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to property or function in class object

P: n/a
hi,

i am very new to python, not knowing much about good design. I have an
object here for example a Customer object, where I need to retrieve a
info which has a number of lines of code to get it.

my question is weather what approach should I use? to use the property
which is from the python new class style as I understand or simple use
function that will return the the info I needed.

class Customer(object):

current_balance = property(fget=_get_current_balance)

def _get_current_balance(self):
# coding here

or

def get_current_balance(self):
# coding here

While both approach would get the job done, I don't know much about
the performance, benefits, design philosophy between the two approach.
Any lecture will be very appreciated.

Thanks
james

Aug 17 '07 #1
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3 Replies


P: n/a
On Fri, 17 Aug 2007 02:29:47 +0000, james_027 wrote:
i am very new to python, not knowing much about good design. I have an
object here for example a Customer object, where I need to retrieve a
info which has a number of lines of code to get it.

my question is weather what approach should I use? to use the property
which is from the python new class style as I understand or simple use
function that will return the the info I needed.
I'd say it's a matter of taste here. Where `get_*` and `set_*` methods
should not be used is getting and setting simple attributes. Here
properties are very handy if such a simple attribute changes to something
calculated later on, because it is possible to change the class without
the need to change the code that uses such objects.

In the other case, more complex code to get or set some information in
the first place, it is a matter of taste IMHO. Ask yourself if the user
would expect `balance` to be an attribute of that class. If it seems to
be "natural" to have such an attribute. And usually attribute access does
not trigger really heavy computation. Constructing the answer from some
different attributes or doing a conversion before returning something is
okay, but a calculation that lasts an hour or so would surprise many.

Ciao,
Marc 'BlackJack' Rintsch
Aug 17 '07 #2

P: n/a
james_027 wrote:
hi,

i am very new to python, not knowing much about good design. I have an
object here for example a Customer object, where I need to retrieve a
info which has a number of lines of code to get it.

my question is weather what approach should I use? to use the property
which is from the python new class style as I understand or simple use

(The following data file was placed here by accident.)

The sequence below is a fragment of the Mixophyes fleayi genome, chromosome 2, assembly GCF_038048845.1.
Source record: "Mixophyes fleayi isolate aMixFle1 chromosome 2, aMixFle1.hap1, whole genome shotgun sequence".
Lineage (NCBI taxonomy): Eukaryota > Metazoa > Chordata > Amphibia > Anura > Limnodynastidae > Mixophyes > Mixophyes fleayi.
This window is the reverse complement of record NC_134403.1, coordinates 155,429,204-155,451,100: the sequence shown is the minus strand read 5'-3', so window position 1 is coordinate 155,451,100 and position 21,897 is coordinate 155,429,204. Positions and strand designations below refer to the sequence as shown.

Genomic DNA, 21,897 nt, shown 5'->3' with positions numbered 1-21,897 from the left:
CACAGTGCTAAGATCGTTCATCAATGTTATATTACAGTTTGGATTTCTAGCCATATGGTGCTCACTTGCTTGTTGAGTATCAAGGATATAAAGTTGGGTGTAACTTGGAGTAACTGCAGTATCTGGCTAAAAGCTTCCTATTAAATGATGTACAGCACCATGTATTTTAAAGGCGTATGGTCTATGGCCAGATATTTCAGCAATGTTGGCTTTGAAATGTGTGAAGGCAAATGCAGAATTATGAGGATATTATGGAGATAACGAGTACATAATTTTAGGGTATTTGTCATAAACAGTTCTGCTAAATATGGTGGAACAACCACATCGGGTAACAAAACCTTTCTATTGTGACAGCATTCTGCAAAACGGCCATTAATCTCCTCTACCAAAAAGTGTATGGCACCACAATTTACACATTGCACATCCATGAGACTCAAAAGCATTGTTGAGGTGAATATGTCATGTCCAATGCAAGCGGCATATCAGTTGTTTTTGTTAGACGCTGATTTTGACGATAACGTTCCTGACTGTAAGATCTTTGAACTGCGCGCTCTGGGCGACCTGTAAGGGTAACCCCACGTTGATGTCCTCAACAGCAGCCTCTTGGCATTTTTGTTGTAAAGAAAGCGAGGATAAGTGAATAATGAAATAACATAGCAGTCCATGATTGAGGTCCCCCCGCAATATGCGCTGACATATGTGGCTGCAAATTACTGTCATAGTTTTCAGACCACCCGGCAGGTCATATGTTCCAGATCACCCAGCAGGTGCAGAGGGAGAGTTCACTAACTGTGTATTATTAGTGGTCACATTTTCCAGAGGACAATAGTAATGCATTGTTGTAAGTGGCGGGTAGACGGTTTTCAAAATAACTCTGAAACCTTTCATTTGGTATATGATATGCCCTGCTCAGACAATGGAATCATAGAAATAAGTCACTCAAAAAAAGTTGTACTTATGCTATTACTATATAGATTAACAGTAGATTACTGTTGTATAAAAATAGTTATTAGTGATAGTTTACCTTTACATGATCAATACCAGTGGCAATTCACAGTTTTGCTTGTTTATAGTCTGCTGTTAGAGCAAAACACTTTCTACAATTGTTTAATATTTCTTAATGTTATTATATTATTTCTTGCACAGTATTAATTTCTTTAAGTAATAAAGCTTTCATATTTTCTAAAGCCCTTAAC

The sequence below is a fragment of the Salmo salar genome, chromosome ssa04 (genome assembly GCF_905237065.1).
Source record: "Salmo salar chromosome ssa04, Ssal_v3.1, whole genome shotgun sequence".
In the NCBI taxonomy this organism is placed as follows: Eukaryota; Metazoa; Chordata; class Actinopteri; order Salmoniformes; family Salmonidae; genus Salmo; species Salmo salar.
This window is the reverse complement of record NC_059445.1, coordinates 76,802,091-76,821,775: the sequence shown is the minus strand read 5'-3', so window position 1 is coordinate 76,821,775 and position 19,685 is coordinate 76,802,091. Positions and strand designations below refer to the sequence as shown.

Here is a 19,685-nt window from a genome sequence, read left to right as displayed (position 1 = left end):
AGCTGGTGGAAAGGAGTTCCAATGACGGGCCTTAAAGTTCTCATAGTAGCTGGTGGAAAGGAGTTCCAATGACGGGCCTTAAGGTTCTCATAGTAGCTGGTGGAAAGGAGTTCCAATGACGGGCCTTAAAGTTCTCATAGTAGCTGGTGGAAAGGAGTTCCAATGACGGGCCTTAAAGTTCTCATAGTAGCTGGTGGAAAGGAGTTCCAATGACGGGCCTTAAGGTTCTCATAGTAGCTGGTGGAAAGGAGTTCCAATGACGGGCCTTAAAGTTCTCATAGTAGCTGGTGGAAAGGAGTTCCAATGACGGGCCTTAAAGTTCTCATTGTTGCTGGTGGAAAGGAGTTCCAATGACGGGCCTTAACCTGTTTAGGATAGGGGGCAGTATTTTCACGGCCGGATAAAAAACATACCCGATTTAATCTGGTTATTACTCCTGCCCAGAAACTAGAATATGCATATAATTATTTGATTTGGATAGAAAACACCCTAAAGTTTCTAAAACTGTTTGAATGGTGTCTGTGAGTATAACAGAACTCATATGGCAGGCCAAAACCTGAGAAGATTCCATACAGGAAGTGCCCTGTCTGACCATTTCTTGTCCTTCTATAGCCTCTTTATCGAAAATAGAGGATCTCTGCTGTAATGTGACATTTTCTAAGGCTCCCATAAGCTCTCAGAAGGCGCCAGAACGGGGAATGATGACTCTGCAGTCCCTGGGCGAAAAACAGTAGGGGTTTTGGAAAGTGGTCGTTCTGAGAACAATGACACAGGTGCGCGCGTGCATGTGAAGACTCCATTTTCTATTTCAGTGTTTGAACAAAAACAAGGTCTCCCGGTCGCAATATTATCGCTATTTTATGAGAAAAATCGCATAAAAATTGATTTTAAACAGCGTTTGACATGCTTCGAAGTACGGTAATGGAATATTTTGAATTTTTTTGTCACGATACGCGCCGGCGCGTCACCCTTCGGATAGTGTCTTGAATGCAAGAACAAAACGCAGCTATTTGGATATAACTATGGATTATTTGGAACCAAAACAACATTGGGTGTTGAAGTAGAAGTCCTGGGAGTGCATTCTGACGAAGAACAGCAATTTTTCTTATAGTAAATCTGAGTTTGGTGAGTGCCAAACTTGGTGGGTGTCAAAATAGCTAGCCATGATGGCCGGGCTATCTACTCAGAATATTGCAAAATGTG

function that will return the the info I needed.

class Customer(object):

current_balance = property(fget=_get_current_balance)
This will need to go down below the definition of _get_current_balance()
if you want to avoid an error in compilation.
def _get_current_balance(self):
# coding here

or

def get_current_balance(self):
# coding here

While both approach would get the job done, I don't know much about
the performance, benefits, design philosophy between the two approach.
Any lecture will be very appreciated.
It's pretty much a matter of choice when the method to retrieve the
value doesn't take any arguments. If it *does* take arguments then you
can't use a property.

regards
Steve
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Aug 17 '07 #3

P: n/a
james_027 wrote:
i am very new to python, not knowing much about good design. I have an
object here for example a Customer object, where I need to retrieve a
info which has a number of lines of code to get it.

my question is weather what approach should I use? to use the property
which is from the python new class style as I understand or simple use
function that will return the the info I needed.
[snip]
While both approach would get the job done, I don't know much about
the performance, benefits, design philosophy between the two approach.
I tend to view property as only something you use for the purposes of
backwards compatibility. So if you started with something as a simple
attribute and you later realize that it needs to do some computation,
you can use properties to keep the same API.

However, if I know right off the bat that I need to do some computation
to return a result, then I'll always prefer a method. People expect a
method call to take some computation. People don't always expect that
from a simple attribute access. So I think it's more predictable for
your users if you use a method when there's any real work being done.

STeVe
Aug 17 '07 #4

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